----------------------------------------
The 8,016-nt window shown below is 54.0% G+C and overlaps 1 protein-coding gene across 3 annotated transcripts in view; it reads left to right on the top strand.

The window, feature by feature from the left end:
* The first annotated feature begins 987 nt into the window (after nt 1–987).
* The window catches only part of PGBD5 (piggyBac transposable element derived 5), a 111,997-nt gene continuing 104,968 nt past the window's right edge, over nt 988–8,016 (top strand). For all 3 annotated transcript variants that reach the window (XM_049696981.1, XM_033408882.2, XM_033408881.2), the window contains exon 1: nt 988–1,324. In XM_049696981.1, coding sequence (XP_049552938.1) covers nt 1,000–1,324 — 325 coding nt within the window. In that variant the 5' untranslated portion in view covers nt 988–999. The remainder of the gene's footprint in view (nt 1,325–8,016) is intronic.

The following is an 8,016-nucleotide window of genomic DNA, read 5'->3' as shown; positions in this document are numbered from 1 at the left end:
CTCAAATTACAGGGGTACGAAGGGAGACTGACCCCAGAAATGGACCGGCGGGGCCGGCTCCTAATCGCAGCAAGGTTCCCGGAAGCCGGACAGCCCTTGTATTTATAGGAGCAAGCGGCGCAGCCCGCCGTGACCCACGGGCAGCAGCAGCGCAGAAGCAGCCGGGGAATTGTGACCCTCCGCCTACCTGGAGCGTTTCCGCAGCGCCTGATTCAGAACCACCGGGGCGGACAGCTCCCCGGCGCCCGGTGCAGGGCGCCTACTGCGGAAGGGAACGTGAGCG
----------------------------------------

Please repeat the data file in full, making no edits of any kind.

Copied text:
The 8,016-nt window shown below is 54.0% G+C and overlaps 1 protein-coding gene across 3 annotated transcripts in view; it reads left to right on the top strand.

The window, feature by feature from the left end:
* The first annotated feature begins 987 nt into the window (after nt 1–987).
* The window catches only part of PGBD5 (piggyBac transposable element derived 5), a 111,997-nt gene continuing 104,968 nt past the window's right edge, over nt 988–8,016 (top strand). For all 3 annotated transcript variants that reach the window (XM_049696981.1, XM_033408882.2, XM_033408881.2), the window contains exon 1: nt 988–1,324. In XM_049696981.1, coding sequence (XP_049552938.1) covers nt 1,000–1,324 — 325 coding nt within the window. In that variant the 5' untranslated portion in view covers nt 988–999. The remainder of the gene's footprint in view (nt 1,325–8,016) is intronic.

The following is an 8,016-nucleotide window of genomic DNA, read 5'->3' as shown; positions in this document are numbered from 1 at the left end:
CTCAAATTACAGGGGTACGAAGGGAGACTGACCCCAGAAATGGACCGGCGGGGCCGGCTCCTAATCGCAGCAAGGTTCCCGGAAGCCGGACAGCCCTTGTATTTATAGGAGCAAGCGGCGCAGCCCGCCGTGACCCACGGGCAGCAGCAGCGCAGAAGCAGCCGGGGAATTGTGACCCTCCGCCTACCTGGAGCGTTTCCGCAGCGCCTGATTCAGAACCACCGGGGCGGACAGCTCCCCGGCGCCCGGTGCAGGGCGCCTACTGCGGAAGGGAACGTGAGCG